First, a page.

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#19
Achilles

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Millions of fans? Try to remember that PoE only managed 80k in terms of pledges. That means it is pretty unlikely that millions are crying out for isometric games versus the next action fest. The numbers do not support that.

1.5 million for Divinity: Original Sin according to Steamspy while the sequel will inevitably pass that number in quicker time if it hasn't already.
Yes but Tyranny failed to sell well and Shadowrun has shown that this audience is not just nostalgia-driven but also fleeting.
Josh is right that RPGs need innovation, I just think that window of opportunity passed us by about a decade ago.
Paradox admitted that they dropped the ball on marketing and timing on the release. Tyranny’s sales number aren’t a commentary on the genre
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#20
IndiraLightfoot

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As someone who's been sitting around tables, playing D&D since the late 1970s, sometimes with great DMs, I'd say that I've had a hard time finding a game that recreate that mood (I refer to those intense and exciting role-playing moments - which indeed has the immersion of somebody telling a really good story, in which you can partake and of which you can chance the course of).

However, there is another side to RPGs that I adore - detailed fantasy worlds with cool rule systems, and having a party to strategically discover stuff with and fighting monsters and villains with.

This latter RPGing, I'd say NWN2 and BG1+2 did a fantastic job of recreating when I played solo.

 

And NWN1 persistent worlds with real DMs, they could sometimes pull off the Holy Grail, the double: Having that intense immersive mood and the cool party system all rolled into one happy marriage.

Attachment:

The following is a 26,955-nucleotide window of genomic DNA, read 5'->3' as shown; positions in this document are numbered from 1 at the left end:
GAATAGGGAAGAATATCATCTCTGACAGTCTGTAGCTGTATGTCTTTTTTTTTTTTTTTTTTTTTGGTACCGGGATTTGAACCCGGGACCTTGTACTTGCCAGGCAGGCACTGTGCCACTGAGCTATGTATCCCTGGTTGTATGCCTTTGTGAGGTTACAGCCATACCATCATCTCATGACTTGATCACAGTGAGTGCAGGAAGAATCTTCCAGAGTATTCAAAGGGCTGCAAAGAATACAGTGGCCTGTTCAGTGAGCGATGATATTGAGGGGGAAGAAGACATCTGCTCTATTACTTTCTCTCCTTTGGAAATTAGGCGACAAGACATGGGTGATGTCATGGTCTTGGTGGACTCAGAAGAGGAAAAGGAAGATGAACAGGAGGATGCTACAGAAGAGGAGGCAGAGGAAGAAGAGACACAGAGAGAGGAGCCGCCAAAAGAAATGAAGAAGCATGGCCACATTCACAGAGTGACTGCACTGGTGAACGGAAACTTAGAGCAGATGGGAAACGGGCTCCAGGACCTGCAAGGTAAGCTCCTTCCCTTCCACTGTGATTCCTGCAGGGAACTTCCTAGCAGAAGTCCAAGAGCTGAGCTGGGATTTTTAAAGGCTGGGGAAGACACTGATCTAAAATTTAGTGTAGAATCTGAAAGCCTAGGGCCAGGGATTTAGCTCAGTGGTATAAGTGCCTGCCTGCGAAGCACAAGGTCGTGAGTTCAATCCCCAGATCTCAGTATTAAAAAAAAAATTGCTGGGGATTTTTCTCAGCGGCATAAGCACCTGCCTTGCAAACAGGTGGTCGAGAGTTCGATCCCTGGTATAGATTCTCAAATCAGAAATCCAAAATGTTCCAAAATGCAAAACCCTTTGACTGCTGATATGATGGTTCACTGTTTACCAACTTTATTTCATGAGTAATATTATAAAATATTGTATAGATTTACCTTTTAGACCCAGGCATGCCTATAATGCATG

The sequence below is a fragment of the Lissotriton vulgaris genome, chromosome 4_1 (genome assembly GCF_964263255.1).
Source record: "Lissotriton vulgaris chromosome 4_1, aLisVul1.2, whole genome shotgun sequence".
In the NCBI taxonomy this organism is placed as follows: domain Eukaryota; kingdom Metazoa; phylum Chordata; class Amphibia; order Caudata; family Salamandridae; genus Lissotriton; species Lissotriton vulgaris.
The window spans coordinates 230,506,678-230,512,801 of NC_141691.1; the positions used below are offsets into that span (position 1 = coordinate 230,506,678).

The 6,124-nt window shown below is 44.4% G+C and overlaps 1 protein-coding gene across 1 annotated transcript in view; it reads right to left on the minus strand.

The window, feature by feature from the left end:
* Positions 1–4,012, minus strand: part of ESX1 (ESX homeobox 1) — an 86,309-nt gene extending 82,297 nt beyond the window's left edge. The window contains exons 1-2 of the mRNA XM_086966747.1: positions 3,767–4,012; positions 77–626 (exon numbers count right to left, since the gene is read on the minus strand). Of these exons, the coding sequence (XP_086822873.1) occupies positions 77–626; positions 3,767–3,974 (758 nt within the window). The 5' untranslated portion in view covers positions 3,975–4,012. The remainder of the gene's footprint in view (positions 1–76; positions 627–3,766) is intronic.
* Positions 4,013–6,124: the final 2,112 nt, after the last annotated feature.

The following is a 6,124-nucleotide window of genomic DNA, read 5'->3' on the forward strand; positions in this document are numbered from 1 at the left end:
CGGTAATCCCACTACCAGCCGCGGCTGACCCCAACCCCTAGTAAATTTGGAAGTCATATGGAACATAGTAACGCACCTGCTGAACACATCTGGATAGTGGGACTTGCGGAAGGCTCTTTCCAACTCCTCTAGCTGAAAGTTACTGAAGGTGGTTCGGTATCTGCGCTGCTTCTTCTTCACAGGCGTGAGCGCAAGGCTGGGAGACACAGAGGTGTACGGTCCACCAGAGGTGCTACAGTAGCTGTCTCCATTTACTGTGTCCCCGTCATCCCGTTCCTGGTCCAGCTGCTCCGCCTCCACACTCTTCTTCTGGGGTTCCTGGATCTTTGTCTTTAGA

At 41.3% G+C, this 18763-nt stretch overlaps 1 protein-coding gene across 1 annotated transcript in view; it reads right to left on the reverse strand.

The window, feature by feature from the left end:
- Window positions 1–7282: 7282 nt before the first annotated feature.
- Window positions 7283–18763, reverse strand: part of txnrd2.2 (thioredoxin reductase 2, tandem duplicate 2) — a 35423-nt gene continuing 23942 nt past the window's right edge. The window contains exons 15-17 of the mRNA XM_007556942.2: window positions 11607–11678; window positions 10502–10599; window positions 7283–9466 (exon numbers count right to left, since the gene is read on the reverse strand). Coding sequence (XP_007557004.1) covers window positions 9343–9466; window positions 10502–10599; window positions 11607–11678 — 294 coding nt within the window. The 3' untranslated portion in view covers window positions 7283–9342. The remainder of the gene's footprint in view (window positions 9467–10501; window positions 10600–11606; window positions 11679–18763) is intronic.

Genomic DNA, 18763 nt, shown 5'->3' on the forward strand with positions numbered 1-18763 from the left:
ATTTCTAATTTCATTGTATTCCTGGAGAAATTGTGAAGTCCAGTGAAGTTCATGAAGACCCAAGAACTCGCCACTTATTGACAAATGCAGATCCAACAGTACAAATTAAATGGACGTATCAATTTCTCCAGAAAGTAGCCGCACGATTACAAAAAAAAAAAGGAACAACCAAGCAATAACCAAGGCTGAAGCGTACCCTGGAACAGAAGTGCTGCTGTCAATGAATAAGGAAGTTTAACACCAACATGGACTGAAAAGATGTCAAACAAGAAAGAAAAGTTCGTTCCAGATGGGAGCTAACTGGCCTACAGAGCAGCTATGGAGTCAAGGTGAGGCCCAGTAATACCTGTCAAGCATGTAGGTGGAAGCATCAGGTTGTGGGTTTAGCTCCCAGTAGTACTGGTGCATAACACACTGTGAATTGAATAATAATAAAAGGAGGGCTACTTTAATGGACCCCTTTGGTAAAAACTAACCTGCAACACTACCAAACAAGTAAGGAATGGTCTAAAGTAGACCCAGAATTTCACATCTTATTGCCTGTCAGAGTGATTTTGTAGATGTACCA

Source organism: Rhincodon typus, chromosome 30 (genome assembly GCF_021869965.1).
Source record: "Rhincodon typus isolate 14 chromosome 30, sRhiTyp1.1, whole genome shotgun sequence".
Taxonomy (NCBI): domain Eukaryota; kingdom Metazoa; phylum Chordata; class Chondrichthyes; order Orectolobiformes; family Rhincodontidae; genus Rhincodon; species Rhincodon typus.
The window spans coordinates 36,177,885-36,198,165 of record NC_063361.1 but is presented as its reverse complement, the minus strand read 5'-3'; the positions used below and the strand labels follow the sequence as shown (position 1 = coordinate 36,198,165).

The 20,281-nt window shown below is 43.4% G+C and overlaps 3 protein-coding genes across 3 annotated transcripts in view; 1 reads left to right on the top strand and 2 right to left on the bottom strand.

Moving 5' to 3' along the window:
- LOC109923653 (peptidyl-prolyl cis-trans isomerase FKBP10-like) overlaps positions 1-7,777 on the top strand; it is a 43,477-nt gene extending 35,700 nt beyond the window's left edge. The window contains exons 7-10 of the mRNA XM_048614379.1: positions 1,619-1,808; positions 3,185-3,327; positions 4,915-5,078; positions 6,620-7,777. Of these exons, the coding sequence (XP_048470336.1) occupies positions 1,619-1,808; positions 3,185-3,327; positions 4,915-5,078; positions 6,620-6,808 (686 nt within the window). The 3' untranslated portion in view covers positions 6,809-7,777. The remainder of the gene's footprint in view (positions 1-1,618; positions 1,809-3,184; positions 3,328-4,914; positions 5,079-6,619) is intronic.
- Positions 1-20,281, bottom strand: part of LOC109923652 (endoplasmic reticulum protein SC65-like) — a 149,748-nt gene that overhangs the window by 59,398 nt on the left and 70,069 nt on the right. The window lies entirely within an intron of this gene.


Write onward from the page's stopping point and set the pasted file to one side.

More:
Clearly my most complete RPG experiences via computer!

 

Still, I very much agree with Josh.

When I snuck around the first like eight hours in Skyrim, I was really baffled and immersed at the same time, but more like "Wow, I am here, in this location, complete with nice sounds and sights". The RPG system was nothing to write home about, nor was the story (at all). Still, I'd say it's an immersive RPG, as I really don't like the term "immersive sim".

 

Another set of games, which are among my absolute favourites of all time, is Arkane's Dishonored series. That world building is excellent, as I get the feel of being in those cities and houses, and encountering real-ish people to deal with, and even monsters and other strange encounters. The settings are so convincing, elaborate and fun to explore that I hold them up as my best immersive RPGing in a computer game. However, Fallout IV lacked soul and story. It felt like someone flattened Dishonored hot and hard with an iron and placed it in the future, but with broken sneaking and sad systems, and then added Minecraft building on top.